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Isolated in a Crowd – Part 2

Last night I had a flashback in my sleep. It was intense. One of the more intense ones that I have had in a long time. I should have known it was coming. My mind was telling me all day that something wasn’t right. I just couldn’t put my finger on what was off and, to be honest, I’m still not totally sure. Lucy is amazing, though. I wish I could show her better how much I appreciate her. To make sure I was going to have a good day today, she made me breakfast and even put a little note on the nightstand for me. It read “No matter what battles we fight, we fight them together. Love, always.”.

Author’s Note: While this story is a work of fiction, there are events and descriptions of symptoms that could trigger someone with Post-Traumatic Stress Disorder (PTSD). This story might be triggering, the readers discretion is advised.

It’s the weekend, so that means we have a light schedule of errands, relaxing and friends. This morning, I am supposed to go have coffee with a buddy of mine, Nick. We have been friends for a long time and he knows about my PTSD. We don’t discuss it too much, but he knows it’s there. He was there for me when I was at my worst, and didn’t judge me for it. He saw me depressed and suicidal, but didn’t treat me like I was different or had some disease. He heard my story, not just listened but heard, and didn’t treat me like a glass doll. He’s the type of friend that everyone with PTSD really needs; doesn’t push too hard and doesn’t let you completely shut everyone out.

I got to the coffee shop a little early. Got us the good table by the window, in the corner; private enough to talk if we want, but open enough to people watch. Here he comes now.

–“Yo, Vinny my man! How’s it goin’? Nick thinks we are still kids, in our 30s.

“Hey, Nick!” We do our little 1990s throw-back of a handshake, then head over to grab some coffee and food.

Back at the table, I can tell something is on his mind. “What’s going on?”

–“Nothing. Nothing at all. You?”

Liar. “Let me guess, you spoke to Lucy.”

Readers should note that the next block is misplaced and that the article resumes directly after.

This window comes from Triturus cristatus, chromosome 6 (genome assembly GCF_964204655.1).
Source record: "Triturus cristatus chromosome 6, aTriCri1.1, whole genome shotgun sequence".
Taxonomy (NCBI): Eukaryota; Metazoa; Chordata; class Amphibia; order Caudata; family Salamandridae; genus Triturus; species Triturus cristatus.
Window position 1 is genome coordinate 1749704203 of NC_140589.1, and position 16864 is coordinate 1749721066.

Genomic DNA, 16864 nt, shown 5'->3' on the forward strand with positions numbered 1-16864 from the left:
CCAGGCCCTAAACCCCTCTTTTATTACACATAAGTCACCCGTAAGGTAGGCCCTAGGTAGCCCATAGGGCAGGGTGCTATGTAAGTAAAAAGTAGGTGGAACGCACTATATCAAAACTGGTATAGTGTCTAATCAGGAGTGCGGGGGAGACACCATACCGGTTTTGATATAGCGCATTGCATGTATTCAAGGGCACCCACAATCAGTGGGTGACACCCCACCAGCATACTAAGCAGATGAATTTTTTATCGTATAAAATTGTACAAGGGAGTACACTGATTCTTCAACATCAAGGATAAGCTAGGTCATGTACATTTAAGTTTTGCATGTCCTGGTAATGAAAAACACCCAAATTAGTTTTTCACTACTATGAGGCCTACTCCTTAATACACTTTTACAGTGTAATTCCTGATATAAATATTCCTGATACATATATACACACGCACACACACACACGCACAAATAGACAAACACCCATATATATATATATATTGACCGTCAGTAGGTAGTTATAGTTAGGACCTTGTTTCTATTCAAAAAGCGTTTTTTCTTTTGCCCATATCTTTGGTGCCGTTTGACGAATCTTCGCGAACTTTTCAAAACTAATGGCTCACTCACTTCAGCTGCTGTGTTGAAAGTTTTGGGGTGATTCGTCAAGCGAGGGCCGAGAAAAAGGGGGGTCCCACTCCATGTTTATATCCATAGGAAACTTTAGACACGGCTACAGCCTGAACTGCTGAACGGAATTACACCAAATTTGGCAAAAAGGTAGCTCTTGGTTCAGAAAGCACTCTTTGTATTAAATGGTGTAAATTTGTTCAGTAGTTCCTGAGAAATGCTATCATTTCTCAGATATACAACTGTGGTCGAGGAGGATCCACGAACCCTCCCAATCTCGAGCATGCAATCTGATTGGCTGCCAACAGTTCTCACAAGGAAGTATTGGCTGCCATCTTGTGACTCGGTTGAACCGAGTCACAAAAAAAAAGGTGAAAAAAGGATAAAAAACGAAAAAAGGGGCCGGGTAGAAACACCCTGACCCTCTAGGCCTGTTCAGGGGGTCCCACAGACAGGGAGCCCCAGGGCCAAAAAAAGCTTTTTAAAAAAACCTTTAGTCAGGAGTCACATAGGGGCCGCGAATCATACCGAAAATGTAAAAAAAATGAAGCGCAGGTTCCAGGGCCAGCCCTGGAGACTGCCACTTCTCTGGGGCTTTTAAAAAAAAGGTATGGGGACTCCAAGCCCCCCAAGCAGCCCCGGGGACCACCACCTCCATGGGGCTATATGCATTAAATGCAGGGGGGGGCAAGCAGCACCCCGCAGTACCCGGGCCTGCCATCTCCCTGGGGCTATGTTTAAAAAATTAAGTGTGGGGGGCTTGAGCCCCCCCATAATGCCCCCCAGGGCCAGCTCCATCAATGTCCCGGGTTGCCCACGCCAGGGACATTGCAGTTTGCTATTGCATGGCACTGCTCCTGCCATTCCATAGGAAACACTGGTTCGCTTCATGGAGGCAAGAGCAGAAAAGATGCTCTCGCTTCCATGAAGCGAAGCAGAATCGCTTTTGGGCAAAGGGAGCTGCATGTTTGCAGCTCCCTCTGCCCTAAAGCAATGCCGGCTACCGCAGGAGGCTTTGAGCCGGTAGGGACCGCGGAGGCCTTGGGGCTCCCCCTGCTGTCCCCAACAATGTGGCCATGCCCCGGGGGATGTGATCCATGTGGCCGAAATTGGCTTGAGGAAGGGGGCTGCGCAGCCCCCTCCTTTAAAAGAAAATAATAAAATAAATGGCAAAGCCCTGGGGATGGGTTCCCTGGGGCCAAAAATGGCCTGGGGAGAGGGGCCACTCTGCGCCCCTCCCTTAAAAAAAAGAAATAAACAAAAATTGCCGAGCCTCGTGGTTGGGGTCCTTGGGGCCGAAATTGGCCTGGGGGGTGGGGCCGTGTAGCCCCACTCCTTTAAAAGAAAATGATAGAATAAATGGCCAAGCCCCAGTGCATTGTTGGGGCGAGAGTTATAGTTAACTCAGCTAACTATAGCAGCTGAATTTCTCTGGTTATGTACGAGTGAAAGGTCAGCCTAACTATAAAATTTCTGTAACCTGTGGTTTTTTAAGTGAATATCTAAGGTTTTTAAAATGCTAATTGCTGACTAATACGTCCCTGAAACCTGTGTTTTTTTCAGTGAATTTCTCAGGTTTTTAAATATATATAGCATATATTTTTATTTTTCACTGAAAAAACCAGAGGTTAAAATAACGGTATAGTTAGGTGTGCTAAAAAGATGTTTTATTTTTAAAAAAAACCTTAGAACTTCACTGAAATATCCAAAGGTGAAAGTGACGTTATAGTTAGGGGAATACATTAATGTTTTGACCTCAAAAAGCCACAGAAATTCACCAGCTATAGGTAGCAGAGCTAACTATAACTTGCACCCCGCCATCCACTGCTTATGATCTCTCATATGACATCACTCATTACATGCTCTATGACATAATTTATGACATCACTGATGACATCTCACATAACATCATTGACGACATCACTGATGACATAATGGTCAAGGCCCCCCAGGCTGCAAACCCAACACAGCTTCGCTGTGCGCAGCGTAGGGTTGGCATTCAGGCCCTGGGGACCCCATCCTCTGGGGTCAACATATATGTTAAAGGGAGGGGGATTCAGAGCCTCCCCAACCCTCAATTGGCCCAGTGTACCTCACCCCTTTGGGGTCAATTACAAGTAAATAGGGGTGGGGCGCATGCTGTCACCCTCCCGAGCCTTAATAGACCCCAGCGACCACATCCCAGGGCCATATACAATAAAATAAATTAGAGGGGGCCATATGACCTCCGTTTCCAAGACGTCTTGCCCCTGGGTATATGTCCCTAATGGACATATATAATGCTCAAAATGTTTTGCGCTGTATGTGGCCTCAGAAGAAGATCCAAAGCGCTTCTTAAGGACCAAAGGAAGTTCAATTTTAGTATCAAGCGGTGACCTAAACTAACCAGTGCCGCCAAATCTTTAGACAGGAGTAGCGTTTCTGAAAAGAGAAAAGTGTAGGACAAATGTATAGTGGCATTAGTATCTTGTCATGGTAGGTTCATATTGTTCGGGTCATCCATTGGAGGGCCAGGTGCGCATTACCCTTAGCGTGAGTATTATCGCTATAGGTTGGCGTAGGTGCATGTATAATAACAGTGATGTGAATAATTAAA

–“She means well, Vin. She was just worried. You’ve been doing so well. What happened yesterday?”

–“I know she does. I just wish she hadn’t gone to you.”


–“I just want to forget sometimes. You know? I just want to forget what happened. I want to ignore the PTSD. I want to know what it feels like to not have experienced trauma. You guys just don’t get it. I spent so long depressed and wanting to commit suicide. You can say all you want that you understand. Every therapist, doctor, social worker, family member, friend can all say that they understand, but those are words. I wouldn’t wish that understanding on you or Lucy in a million years.”

–“Okay, okay. I get it. I don’t understand, but what you don’t understand is watching your best friend go through that. You don’t understand how helpless it can make a person feel.”

–“Fair enough.”

–“I’m scared for you. Sometimes I’m scared that I’ll wake up to a phone call that you’re gone, no matter how much better you get.”

–“Guess what… me too. I’m scared that all the progress from therapy and time will just be erased in a moment of traumatic panic. That I will lose my control over my mind and over the trauma that still sits there in a dark corner I try to avoid looking at. PTSD is often associated with depression and suicide and drug addiction, but they forget that it can also be associated with tremendous guilt for how it impacts the ones I care about most and fear that all the fighting could get erased in the blink of an eye.”

–“You have nothing to feel guilty for. I wanted to be there for you during that time. We all wanted to be there for you.” Nick wasn’t my only support, but he was one of the best parts of my life back then.

–“I hear you. Part of me even believes that. However, I still have a hard time accepting it. Who would want to go through with me what I barely could through myself?”

Nick gets really quiet now. We have this conversation from time-to-time. It typically goes in the same direction and we end up in this stalemate. Guilt and fear are two of the most overbearing emotions I deal with sometimes. So now, while he looks off in to the coffee shop, I sit there and know that he has no answer. He knows I’ll keep answering the same way. He knows that the guilt is such a big part of me that there is nothing he could do or say that would change it.

–“Look, Vinny. I’ll always be here for you. No matter what.” Sometimes this is all I need to hear; all I want to hear.

My phone rings on the table. It’s my sister. Nick and I look at each other and take a couple of deep breaths.



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